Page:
Thunder of Protest | Beaver County
Southwestern Pennsylvania’s people are known for strong values and deeply held beliefs—something that is evident in more than 200 years of history along the Ohio and Beaver Rivers where the communities have shown a willingness to take a stand. For hundreds of years, the Ohio-Beaver riverfronts were a Native American trading area. The region’s first century of European settlement was strongly influenced by the Harmony Society, German Protestant religious dissidents who were also successful industrial entrepreneurs. Their industrial pursuits included some of southwestern Pennsylvania’s earliest iron foundries and rolling mills. Due in large part to the Harmonists’ early ventures, iron production prompted the growth of a string of towns along the Beaver River. A sect of the Harmonists broke away in the 1800s, disagreeing with lifelong commitment to celibacy that was part of the societies’ practices, to build towns on the other side of the Ohio River.
The second century of the area’s development were shaped by iron and steel. The town of Ambridge, started by the American Bridge Company, was built on property purchased from the Harmonists. Across the river, the Jones & Laughlin Steel Company (J&L) built southwestern Pennsylvania’s largest basic steel mill complex, the Aliquippa Works, in 1900. Thousands of immigrants from eastern and southern Europe, along with African Americans from the south, flocked to the area to work in these new mills. The Ohio-Beaver area soon became divided between the management who lived in fine homes in Beaver, far away from the cramped milltown workers’ quarters. Fearing labor unrest and trying to keep production high and costs low, J&L kept tight control over its facilities and workforce. In Aliquippa, J&L required workers to live in company-built neighborhoods segregated by ethnicity, with round-the-clock surveillance by company police and strictly enforced curfews. Things came to a head in 1937 in an uprising that challenged J&L’s policies, resulting in the 1937 Little Steel Strike.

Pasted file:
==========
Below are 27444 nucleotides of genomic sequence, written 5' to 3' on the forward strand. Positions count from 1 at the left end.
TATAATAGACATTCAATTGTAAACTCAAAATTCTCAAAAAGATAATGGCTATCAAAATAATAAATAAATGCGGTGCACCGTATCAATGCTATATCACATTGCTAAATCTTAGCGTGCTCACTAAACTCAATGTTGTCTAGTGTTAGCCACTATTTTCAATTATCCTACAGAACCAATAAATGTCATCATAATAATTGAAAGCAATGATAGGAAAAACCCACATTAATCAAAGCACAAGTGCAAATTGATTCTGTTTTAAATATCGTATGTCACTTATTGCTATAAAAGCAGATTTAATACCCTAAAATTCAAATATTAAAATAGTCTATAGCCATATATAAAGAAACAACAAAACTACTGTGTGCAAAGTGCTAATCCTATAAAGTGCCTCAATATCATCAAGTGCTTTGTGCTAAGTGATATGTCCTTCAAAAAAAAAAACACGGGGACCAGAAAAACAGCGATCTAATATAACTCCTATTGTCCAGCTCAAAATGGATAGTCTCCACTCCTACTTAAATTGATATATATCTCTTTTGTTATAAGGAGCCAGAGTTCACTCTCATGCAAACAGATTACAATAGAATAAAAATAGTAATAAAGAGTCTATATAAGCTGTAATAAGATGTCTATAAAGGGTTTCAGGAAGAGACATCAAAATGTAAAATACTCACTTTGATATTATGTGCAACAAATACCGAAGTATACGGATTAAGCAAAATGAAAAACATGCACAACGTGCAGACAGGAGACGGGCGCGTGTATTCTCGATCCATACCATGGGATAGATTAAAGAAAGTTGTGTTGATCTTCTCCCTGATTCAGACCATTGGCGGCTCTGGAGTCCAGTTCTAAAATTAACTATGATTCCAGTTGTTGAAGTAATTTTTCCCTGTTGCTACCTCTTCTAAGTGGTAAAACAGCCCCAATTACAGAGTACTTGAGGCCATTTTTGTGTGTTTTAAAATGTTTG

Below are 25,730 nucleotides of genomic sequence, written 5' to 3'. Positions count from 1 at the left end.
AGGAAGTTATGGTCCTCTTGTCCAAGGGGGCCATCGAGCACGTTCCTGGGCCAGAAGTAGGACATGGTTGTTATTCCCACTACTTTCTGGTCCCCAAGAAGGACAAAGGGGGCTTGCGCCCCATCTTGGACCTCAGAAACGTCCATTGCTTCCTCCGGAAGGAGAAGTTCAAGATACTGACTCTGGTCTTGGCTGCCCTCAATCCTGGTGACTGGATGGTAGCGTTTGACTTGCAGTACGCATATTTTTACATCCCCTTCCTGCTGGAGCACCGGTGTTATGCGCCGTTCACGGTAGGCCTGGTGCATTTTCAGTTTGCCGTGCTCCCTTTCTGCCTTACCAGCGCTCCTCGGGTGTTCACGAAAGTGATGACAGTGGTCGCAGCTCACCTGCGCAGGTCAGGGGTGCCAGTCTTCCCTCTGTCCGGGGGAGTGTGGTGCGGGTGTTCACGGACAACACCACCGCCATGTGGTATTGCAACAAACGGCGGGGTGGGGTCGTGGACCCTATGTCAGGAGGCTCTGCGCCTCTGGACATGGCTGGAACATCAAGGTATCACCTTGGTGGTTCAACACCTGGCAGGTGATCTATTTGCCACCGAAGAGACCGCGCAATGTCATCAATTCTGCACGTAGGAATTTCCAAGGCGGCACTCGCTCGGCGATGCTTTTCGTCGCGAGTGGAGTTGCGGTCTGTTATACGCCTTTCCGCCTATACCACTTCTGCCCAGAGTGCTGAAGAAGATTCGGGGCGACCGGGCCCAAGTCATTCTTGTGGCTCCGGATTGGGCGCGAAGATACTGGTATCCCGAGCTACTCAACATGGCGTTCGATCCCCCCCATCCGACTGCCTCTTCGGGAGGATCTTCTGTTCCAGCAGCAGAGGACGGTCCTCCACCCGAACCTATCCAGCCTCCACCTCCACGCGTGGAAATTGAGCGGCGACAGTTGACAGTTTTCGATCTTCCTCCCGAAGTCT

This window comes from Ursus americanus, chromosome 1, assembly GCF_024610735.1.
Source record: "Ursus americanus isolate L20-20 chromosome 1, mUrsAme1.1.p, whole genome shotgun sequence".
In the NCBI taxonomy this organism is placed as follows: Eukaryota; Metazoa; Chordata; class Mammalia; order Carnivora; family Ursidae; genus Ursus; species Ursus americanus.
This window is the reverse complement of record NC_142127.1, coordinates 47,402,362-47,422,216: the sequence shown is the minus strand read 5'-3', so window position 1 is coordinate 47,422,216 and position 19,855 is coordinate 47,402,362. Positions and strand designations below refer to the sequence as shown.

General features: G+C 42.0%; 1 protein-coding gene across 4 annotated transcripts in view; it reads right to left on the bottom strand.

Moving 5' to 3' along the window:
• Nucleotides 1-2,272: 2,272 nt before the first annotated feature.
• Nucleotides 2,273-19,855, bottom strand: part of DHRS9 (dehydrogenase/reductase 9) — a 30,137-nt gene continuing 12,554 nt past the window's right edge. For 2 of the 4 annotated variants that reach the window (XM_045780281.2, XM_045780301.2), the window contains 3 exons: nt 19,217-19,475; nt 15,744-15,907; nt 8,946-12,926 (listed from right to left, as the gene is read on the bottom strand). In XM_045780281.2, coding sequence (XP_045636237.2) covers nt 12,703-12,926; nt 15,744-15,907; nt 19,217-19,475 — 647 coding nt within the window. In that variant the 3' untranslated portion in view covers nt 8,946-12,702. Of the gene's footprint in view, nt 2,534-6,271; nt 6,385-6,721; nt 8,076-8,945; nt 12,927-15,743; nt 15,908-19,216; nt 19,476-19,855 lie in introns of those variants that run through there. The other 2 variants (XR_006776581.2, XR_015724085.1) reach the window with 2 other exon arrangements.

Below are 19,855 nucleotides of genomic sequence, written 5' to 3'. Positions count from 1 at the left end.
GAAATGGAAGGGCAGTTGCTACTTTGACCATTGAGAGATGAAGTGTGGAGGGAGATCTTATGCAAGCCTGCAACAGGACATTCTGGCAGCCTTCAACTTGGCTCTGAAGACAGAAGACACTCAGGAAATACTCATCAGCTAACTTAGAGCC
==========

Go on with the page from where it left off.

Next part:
- Old Economy Village tells the story of the Harmony Society, one of the oldest and most successful religious communal groups of the 19th They sought to create a utopia inhabited by German Lutheran separatists who subscribed to the mystical religious teachings of their leader George Rapp (1757 – 1847). They created a self-sustaining village with agriculture, blacksmithing, tanning, cabinetmakers, and textile mills powered by steam engines. Their Economy was successful, and they sold their products throughout the world. Ultimately their belief in celibacy spelled out the end of the society by 1905. Old Economy Village features 17 authentic Harmonist buildings, gardens, streets and artifacts on six serene acres in Ambridge.
- Built in 1910 to create an entrance to the J&L Steel Company’s Aliquippa Works beneath the Pittsburgh & Lake Erie Railroad tracks, the Tunnel was the way that the mill’s 15,000 workers came to work every day. In May of 1937, shortly after the U.S. Supreme Court ruled that employers must bargain in good faith with union representatives, talks between the Steel Workers’ Organizing Committee (SWOC) and J&L were getting nowhere. When the union voted to strike on May 12, the Tunnel became the staging ground for thousands of workers leading up to the 11 p.m. shift change. As May 13 dawned, only a few hundred workers remained in the mill, and the possibility of serious violence was imminent. The next day, Gov. George Earle arrived to tour the Works, and then urged the parties to negotiate a peaceful settlement. Later that day, J&L agreed to recognize union elections, and a new contract was signed. Today the Tunnel still stands as the entry to the Aliquippa Industrial Park, with a Workers’ Shrine To get there, follow Franklin Ave. underneath Constitution Blvd. until it becomes Station Street. After your visit, take a drive through one of the housing plans to see the scale of J&L’s company control.